Extending Outlets

To implement custom data consumption you need to extend the Outlet class and override the Outlet.push method.

Simple example

  1. Extend the Outlet class, printing the incoming data in the push method:

class PrintOutlet(Outlet):

    def push(self, records: [Record], update):
        for record in records:
            print(update, record.payload)
  1. Instantiate it:

print_outlet = PrintOutlet()
  1. Add it to a link and and schedule:

link = Link(random_int_inlet,

planner = SchedulePlanner(link)

Above setup will print all records transferred by that link (See full example).

Each push call is provided with an Update object as one of parameters. It contains the tags of the governing link (if specified) and an incremental integer index. Use the str(update) to get a formatted string of that update. See Transfer Update for more.

Consuming Records

Outlets are provided with a list of all records produced by all inlets of the governing link. Each Record contains two fields:

  1. Record.payload - data stored in the record.

  2. Record.metadata - metadata attached to the record

from databay import Outlet

class ConditionalPrintOutlet(Outlet):

    def push(self, records, update):
        for record in records:
            if record.metadata.get('should_print', False):

By default a copy of records is provided to outlets in order to prevent accidental data corruption. You can disable this mechanism by passing copy_records=False when constructing a link, in which case the same list will be provided to all outlets. Ensure you aren’t modifying the records or their underlying data in your Outlet.push method.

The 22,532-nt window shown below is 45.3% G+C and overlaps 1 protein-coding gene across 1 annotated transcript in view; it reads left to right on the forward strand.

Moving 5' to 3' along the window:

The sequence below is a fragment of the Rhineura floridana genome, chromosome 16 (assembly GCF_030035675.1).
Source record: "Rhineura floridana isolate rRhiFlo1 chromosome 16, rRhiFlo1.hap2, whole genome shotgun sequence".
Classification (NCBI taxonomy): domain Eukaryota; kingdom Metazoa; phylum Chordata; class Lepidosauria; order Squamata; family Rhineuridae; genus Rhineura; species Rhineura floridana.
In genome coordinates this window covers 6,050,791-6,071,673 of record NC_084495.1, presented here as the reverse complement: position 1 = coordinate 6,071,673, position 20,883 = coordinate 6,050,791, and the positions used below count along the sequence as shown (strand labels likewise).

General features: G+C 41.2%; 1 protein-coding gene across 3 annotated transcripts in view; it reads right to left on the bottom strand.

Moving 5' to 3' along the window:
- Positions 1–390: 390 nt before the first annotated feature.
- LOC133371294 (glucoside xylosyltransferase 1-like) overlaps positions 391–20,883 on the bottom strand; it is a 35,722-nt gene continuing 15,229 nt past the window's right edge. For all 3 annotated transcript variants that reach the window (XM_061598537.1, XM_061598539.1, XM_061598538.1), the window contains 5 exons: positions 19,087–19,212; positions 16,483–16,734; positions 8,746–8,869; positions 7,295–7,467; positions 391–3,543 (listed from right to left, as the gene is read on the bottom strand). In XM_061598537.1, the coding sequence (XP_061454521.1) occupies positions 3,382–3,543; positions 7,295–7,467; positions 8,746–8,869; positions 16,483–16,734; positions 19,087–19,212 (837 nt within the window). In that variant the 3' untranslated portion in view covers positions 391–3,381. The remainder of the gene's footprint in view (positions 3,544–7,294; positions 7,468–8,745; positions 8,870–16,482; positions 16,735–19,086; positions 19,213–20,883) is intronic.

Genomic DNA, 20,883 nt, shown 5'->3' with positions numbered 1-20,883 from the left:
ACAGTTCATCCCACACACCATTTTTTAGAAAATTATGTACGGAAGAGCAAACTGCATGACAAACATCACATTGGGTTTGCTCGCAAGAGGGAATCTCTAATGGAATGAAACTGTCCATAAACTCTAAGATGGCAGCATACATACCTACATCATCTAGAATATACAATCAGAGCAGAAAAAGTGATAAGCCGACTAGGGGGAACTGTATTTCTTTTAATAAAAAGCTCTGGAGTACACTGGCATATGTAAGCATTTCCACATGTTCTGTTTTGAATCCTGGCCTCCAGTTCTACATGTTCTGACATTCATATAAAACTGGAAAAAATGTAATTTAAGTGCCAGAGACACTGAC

Your outlet can be built to behave differently depending on the metadata carried by the records. Metadata is attached to each record when inlets produce data. Learn more about the difference between Global metadata and Local metadata.

When creating an outlet it is up to you to ensure the expected metadata and its effects are clearly documented. To prevent name clashes between various outlets’ metadata, it is recommended to include outlet name in the metadata keys expected by your outlet.




class CsvOutlet(Outlet):

    # Name of csv file to write records to.
    CSV_FILE = 'CsvOutlet.CSV_FILE'

    def push(self, records:[Record], update):
        for record in records:
            if self.CSV_FILE in record.metadata:
                csv_file = record.metadata[self.CSV_FILE] + '.csv'

                # write to csv_file specified


random_int_inletA = RandomIntInlet(metadata={CsvOutlet.CSV_FILE: 'cat'})
random_int_inletB = RandomIntInlet(metadata={CsvOutlet.CSV_FILE: 'dog'})

For clarity and readability, Databay provides the MetadataKey type for specifying metadata key class attributes.

from databay.outlet import MetadataKey

class CsvOutlet(Outlet):
    CSV_FILE:MetadataKey = 'CsvOutlet.CSV_FILE'

Start and shutdown

All outlets contain Outlet.active flag that is set by the governing link when scheduling starts and unset when scheduling stops. You can use this flag to refine the behaviour of your outlet.

You can further control the starting and shutting down functionality by overriding the Outlet.on_start and Outlet.on_shutdown methods. If one Outlet instance is governed by multiple links, these callbacks will be called only once per instance by whichever link executes first.

class PrintOutlet(Outlet):

    def push(self, records, update):
        print(f'{self.prefix} - {records}')

    def on_start(self):
        self.prefix = 'foo'

Asynchronous outlet

You may implement asynchronous data consumption by defining Outlet.push as a coroutine.

import asyncio
from databay import Outlet

class AsyncOutlet(Outlet):

    # Note the 'async' keyword
    async def push(self, records, update):
        async_results = await some_async_code(records)
        await asyncio.sleep(1)

See Basic Asynchronous for a full example of implementing asynchronous code in Databay.

Next Steps

  1. Learn about extending Inlets.

  2. See the Examples